In the run up to the 1997 General Election, the SNP campaign in Stranraer was visited by Alex Salmond. The day started with some street work in the town centre and activists and members turned out in their finest. But having been out on the stump with the party leader at by-elections, I knew what to expect.
I warned the assembled and excited throng that at best, they could expect a hello or a quick handshake. And so it turned out.
He sailed imperiously down the street, scarcely glancing at the SNP stalwarts, heading straight for the bus queue. For there stood folk whose votes might not yet have been won.
I was reminded of this listening to the First Minister’s speech at Spring Conference today. Its audience was not the assembled mass of Yes voters crammed into the Aberdeen conference centre, but the still to be persuaded out there in their living rooms. In Larkhall, Letham, Lenzie and Leith.
There were, of course, enough hooks and riffs to galvanise the faithful. Several ripostes for the “Westminster establishment” in all its guises. A handful of reminders of the purpose of independence which float the boats of the believers. An end to the iniquitous bedroom tax, to stopping Scotland being ruled by governments it didn’t vote for, and the loudest cheer for the reaffirmation of independence being the route to removing Trident from our shores.
But those expecting big licks might be heading home somewhat puzzled, for there were few in evidence. This was not rambustious, vintage Salmond. But a quieter, more serious Salmond, engaging in a fireside chat with the nation. Alex Salmond was here to have a conversation, so his tone was quite soft, his jokes were actually quite funny and humour was used to make serious points. His pace was measured but also hurried over the big set piece schticks to leave space for new lines and his attention was focused on two key groups of voters. Those who vote Labour and women.
The pitch to Labour supporters was less pronounced than the Depute First Minister’s yesterday and was there for emphasis more than anything else. “Independence will be good for Scottish Labour… It will have the chance to return to core values, many of which we agree with and share.” But the woo is definitely on.
Not before time, is the SNP pitching directly and specifically to Scotland’s women, in whose hands and crosses rest this movement’s fate. There are too many saying they are voting no to be ignored and enough still to make up their minds to make it worth the SNP’s while.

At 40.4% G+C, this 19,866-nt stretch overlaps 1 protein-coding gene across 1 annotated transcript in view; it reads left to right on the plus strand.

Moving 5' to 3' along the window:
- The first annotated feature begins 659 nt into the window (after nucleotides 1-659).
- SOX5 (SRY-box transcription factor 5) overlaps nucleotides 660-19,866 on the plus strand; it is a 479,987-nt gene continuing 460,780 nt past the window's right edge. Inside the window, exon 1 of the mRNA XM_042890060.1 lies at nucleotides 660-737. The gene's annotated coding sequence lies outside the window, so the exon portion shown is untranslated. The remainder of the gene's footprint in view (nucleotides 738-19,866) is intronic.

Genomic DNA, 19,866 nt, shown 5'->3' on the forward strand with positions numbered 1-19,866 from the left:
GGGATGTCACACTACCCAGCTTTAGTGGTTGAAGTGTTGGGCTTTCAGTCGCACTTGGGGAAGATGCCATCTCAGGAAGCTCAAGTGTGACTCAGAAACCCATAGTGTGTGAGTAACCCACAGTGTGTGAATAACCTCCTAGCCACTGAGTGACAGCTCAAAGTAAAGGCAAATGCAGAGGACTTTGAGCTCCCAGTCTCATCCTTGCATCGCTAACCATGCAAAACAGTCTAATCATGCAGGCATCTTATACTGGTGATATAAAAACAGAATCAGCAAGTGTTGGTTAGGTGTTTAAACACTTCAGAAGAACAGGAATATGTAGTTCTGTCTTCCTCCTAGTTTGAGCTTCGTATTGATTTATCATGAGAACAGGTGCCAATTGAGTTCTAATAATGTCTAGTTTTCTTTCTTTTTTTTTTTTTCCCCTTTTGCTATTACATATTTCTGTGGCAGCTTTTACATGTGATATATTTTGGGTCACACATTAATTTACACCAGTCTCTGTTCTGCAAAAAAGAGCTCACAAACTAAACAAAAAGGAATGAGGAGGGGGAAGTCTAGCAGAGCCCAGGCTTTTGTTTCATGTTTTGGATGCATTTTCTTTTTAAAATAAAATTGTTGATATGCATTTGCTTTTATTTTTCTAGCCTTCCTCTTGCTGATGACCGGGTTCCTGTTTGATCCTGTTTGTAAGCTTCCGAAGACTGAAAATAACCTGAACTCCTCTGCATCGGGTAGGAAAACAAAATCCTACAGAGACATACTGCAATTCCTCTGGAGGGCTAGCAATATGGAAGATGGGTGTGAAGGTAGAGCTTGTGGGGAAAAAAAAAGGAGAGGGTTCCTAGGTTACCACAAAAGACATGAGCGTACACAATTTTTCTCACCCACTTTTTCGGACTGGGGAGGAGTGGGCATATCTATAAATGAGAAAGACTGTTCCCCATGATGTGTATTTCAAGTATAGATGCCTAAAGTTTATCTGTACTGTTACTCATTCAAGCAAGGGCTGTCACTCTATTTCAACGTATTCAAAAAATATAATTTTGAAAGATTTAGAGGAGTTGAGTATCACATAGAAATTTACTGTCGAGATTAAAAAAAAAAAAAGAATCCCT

I cannot recall – and I’ve heard a few of his speeches – the First Minister devoting so much of a major speech to women and what are often portrayed as women’s issues. He could have done more, particularly on setting out why the Union has failed Scottish women. Why is it important for an independent Scotland to have powers to enforce the Equal Pay Act? Because women in Scotland are still paid, on average, 12% less than men, consigning more women and by consequence, more children to the misery of low incomes and poverty. And successive UK governments have not made a priority out of using the law to force the pace of change.
But by using his big pre-referendum conference address to bring equality into his Cabinet and to increase women’s representation in that Cabinet to 40% – “the Cabinet is our Board as a country” – he was sending an important message to women all over Scotland. We “practise what we preach”.
He returned too to childcare, setting out “universal childcare and early learning for all of Scotland’s children” as the “independence pledge”. He made the most of the contrast between Scotland and Westminster: “childcare for all families is the priority, not tax breaks for the few”. And to sustained applause, the First Minister crystallised the choice between two futures: “Westminster wants to renew a weapons system which can destroy the world. In an independent Scotland, we want to create a childcare system which will be the envy of the world.”
There was no rousing finish, no tub thumping call to arms. If anything, he got softer still, drawing the listener and viewer in, still wooing, with a warm tribute to Margo and her commitment to “the human community” of Scotland. And appealing, subtly, to our conceit of ourselves, suggesting we might want to keep the eyes of the world on Scotland after 18 September, “to watch in admiration at what we will be building.”